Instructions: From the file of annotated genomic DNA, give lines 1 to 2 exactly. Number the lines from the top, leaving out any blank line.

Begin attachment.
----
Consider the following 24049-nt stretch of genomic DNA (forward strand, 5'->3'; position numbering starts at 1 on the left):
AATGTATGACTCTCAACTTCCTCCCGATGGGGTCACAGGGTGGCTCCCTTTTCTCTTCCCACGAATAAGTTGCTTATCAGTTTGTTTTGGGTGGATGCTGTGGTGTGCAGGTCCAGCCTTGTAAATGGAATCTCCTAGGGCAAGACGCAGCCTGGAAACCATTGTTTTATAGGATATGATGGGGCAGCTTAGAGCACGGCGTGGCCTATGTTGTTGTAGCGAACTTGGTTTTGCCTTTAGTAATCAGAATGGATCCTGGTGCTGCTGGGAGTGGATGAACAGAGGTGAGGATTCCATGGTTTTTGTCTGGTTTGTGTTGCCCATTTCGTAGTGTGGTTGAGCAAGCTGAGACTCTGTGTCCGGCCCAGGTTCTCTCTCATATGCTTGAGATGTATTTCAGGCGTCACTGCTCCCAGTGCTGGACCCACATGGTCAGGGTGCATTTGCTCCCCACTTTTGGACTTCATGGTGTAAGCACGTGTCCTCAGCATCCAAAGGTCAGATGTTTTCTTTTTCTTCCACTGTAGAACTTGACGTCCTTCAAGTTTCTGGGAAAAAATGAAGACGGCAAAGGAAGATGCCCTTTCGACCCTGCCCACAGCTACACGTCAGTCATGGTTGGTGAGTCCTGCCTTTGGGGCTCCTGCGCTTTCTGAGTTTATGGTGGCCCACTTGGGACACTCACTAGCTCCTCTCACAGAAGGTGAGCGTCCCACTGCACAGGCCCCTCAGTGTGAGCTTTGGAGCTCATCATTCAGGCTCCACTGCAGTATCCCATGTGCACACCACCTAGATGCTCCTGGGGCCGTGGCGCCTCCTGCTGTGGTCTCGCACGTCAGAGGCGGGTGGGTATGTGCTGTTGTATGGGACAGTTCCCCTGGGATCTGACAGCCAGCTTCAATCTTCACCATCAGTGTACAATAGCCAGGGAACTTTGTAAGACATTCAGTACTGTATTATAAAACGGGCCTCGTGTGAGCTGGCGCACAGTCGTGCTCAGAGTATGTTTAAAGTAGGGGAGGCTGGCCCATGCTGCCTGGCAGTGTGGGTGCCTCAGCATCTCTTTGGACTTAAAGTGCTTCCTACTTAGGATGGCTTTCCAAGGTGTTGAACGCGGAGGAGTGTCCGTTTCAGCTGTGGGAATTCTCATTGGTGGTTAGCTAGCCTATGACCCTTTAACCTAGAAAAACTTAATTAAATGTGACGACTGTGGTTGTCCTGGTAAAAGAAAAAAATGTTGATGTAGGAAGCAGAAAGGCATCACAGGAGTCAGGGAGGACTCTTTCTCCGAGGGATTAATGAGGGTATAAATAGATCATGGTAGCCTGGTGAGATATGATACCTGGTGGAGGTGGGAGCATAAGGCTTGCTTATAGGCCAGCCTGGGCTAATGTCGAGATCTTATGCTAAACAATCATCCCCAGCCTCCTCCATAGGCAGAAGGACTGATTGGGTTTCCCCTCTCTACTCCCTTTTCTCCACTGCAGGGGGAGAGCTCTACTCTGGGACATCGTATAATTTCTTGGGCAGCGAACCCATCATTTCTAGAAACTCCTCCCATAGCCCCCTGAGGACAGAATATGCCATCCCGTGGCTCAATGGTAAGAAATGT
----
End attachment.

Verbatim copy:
Consider the following 24049-nt stretch of genomic DNA (forward strand, 5'->3'; position numbering starts at 1 on the left):
AATGTATGACTCTCAACTTCCTCCCGATGGGGTCACAGGGTGGCTCCCTTTTCTCTTCCCACGAATAAGTTGCTTATCAGTTTGTTTTGGGTGGATGCTGTGGTGTGCAGGTCCAGCCTTGTAAATGGAATCTCCTAGGGCAAGACGCAGCCTGGAAACCATTGTTTTATAGGATATGATGGGGCAGCTTAGAGCACGGCGTGGCCTATGTTGTTGTAGCGAACTTGGTTTTGCCTTTAGTAATCAGAATGGATCCTGGTGCTGCTGGGAGTGGATGAACAGAGGTGAGGATTCCATGGTTTTTGTCTGGTTTGTGTTGCCCATTTCGTAGTGTGGTTGAGCAAGCTGAGACTCTGTGTCCGGCCCAGGTTCTCTCTCATATGCTTGAGATGTATTTCAGGCGTCACTGCTCCCAGTGCTGGACCCACATGGTCAGGGTGCATTTGCTCCCCACTTTTGGACTTCATGGTGTAAGCACGTGTCCTCAGCATCCAAAGGTCAGATGTTTTCTTTTTCTTCCACTGTAGAACTTGACGTCCTTCAAGTTTCTGGGAAAAAATGAAGACGGCAAAGGAAGATGCCCTTTCGACCCTGCCCACAGCTACACGTCAGTCATGGTTGGTGAGTCCTGCCTTTGGGGCTCCTGCGCTTTCTGAGTTTATGGTGGCCCACTTGGGACACTCACTAGCTCCTCTCACAGAAGGTGAGCGTCCCACTGCACAGGCCCCTCAGTGTGAGCTTTGGAGCTCATCATTCAGGCTCCACTGCAGTATCCCATGTGCACACCACCTAGATGCTCCTGGGGCCGTGGCGCCTCCTGCTGTGGTCTCGCACGTCAGAGGCGGGTGGGTATGTGCTGTTGTATGGGACAGTTCCCCTGGGATCTGACAGCCAGCTTCAATCTTCACCATCAGTGTACAATAGCCAGGGAACTTTGTAAGACATTCAGTACTGTATTATAAAACGGGCCTCGTGTGAGCTGGCGCACAGTCGTGCTCAGAGTATGTTTAAAGTAGGGGAGGCTGGCCCATGCTGCCTGGCAGTGTGGGTGCCTCAGCATCTCTTTGGACTTAAAGTGCTTCCTACTTAGGATGGCTTTCCAAGGTGTTGAACGCGGAGGAGTGTCCGTTTCAGCTGTGGGAATTCTCATTGGTGGTTAGCTAGCCTATGACCCTTTAACCTAGAAAAACTTAATTAAATGTGACGACTGTGGTTGTCCTGGTAAAAGAAAAAAATGTTGATGTAGGAAGCAGAAAGGCATCACAGGAGTCAGGGAGGACTCTTTCTCCGAGGGATTAATGAGGGTATAAATAGATCATGGTAGCCTGGTGAGATATGATACCTGGTGGAGGTGGGAGCATAAGGCTTGCTTATAGGCCAGCCTGGGCTAATGTCGAGATCTTATGCTAAACAATCATCCCCAGCCTCCTCCATAGGCAGAAGGACTGATTGGGTTTCCCCTCTCTACTCCCTTTTCTCCACTGCAGGGGGAGAGCTCTACTCTGGGACATCGTATAATTTCTTGGGCAGCGAACCCATCATTTCTAGAAACTCCTCCCATAGCCCCCTGAGGACAGAATATGCCATCCCGTGGCTCAATGGTAAGAAATGT